The Ultimate Guide to Astigmatism
Medically reviewed by Alastair Lockwood on 26 April 2021
- What is astigmatism?
- What do people with astigmatism see?
- Do people with astigmatism see lights different?
- What makes astigmatism worse?
- What causes astigmatism?
- How to correct astigmatism
- Are glasses or contacts better for astigmatism
- Does astigmatism worsen with age?
What is astigmatism?
Astigmatism is an imperfection in the curvature of your eye’s cornea. This hinders your eye’s ability to focus light onto your retina, resulting in blurred and distorted vision. Fortunately, astigmatism is minor and can be corrected easily through the use of toric contact lenses.
Where a normal eye refracts light equally across all of the eye’s ‘meridians’ (imaginary lines across the surface of the eye), an eye with astigmatism means that light will be refracted more in one meridian than the other, distorting the light and the focal point it reaches.
The image below depicts the differences between a normal eye and one with astigmatism. As illustrated, light beams aren’t refracted properly by the astigmatic cornea, resulting in distorted focal points in front of and/or behind the retina.
This translates to blurred and hazy vision, which can also cause general discomfort. If not treated with toric contact lenses or glasses, astigmatism can result in headaches and eye strain.
Astigmatism can be either regular or irregular.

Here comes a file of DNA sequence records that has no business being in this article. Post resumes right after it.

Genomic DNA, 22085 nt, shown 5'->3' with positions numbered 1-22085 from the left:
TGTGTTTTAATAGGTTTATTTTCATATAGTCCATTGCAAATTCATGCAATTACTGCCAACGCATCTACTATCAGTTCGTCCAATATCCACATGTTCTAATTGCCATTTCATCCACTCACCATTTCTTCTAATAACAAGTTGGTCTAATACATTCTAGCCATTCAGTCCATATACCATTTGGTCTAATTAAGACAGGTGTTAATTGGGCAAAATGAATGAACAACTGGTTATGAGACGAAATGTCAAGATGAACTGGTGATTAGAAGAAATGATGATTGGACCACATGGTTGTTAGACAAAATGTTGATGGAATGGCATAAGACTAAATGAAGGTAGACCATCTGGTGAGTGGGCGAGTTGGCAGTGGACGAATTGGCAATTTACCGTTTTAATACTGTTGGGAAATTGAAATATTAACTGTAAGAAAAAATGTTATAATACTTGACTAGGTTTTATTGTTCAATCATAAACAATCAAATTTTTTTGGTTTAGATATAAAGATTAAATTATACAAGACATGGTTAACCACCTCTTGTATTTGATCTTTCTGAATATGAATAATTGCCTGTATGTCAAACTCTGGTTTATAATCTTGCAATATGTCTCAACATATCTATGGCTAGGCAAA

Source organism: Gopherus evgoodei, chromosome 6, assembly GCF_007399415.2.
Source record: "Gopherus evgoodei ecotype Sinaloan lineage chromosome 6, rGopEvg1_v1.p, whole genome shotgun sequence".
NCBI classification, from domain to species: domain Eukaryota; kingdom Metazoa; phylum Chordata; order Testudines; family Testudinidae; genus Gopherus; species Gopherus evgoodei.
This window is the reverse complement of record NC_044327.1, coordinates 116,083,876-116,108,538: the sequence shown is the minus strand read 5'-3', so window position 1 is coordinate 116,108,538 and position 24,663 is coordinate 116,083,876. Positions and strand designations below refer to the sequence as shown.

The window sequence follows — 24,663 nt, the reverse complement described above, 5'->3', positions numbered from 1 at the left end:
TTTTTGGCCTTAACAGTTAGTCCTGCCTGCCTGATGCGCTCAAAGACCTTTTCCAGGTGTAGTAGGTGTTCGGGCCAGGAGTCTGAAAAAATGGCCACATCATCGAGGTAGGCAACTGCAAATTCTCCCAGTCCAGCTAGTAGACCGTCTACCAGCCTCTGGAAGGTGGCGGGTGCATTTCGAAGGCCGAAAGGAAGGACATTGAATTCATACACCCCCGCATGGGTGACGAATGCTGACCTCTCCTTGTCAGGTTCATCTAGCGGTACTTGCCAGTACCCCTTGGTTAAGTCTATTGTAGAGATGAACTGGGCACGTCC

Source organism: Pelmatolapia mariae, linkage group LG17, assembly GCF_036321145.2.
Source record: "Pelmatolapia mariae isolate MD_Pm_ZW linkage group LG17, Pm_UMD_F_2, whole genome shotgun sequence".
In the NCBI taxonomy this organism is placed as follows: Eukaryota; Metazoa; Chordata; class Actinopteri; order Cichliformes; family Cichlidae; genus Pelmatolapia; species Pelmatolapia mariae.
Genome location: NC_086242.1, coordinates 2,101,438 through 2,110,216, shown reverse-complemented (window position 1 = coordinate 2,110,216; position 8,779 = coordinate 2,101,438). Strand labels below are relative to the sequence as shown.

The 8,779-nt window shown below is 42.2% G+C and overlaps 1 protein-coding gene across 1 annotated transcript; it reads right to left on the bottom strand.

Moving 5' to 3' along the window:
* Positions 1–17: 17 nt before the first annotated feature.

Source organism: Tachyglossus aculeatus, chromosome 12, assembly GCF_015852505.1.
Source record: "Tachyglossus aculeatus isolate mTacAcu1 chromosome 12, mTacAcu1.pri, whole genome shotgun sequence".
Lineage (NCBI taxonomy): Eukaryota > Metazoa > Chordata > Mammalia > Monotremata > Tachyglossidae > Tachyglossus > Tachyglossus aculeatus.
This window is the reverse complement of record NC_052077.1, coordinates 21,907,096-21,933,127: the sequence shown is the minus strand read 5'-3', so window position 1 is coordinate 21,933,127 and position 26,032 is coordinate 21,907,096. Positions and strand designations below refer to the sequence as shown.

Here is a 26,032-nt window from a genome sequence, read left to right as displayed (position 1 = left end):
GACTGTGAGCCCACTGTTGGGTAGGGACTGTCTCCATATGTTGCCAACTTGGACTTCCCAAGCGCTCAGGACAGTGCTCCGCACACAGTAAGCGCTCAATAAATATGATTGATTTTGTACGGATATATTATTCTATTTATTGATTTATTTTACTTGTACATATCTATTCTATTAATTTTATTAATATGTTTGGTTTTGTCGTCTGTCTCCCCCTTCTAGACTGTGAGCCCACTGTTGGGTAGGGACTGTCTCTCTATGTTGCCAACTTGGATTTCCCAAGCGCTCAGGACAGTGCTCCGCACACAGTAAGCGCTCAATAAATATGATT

With regular astigmatism, the cornea of your eye is more curved in one particular direction than the other. The principle meridians of your eye are 90 degrees apart, perpendicular to each other.
Irregular astigmatism, however, is when the curvature isn’t an even curve across the surface of the eye. It can also be curved in multiple directions, or can be steeper towards the bottom.
Also, astigmatism can be one of three types depending on the visual complications it creates:
- Myopic astigmatism – one or both of the eye’s principle meridians is shortsighted.
- Hyperopic astigmatism – one or both of the eye’s principle meridians is longsighted.
- Mixed astigmatism – one of the eye’s principle meridians is shortsighted, while the other is longsighted.
What do people with astigmatism see?
The two principle meridians of your eye, vertical and horizontal, can have differing effects on the type of vision you experience with astigmatism.
When the vertical meridian is steeper, due to the effect of the astigmatism, your vision will be blurry when looking at vertical lines. This is called direct astigmatism.
However, if your horizontal meridian is affected (known as indirect astigmatism), your eyes won’t be able to focus on horizontal lines, again resulting in blurred vision.
What is considered high astigmatism?
A high astigmatism refers to the numbers on your contact lenses or glasses prescription. Generally, the higher the number for the axis and cylinder on your prescription, the stronger your astigmatism is.
The picture below depicts how viewers with severe astigmatism would see.
Do people with astigmatism see lights different?
Depending on how severe a person’s astigmatism is, they may see light differently. Having astigmatism means your cornea is shaped like a rugby ball which means light bends in unequal directions and can appear distorted.
The images below show how someone with astigmatism may see taillights at night differently compared to someone who doesn’t have astigmatism.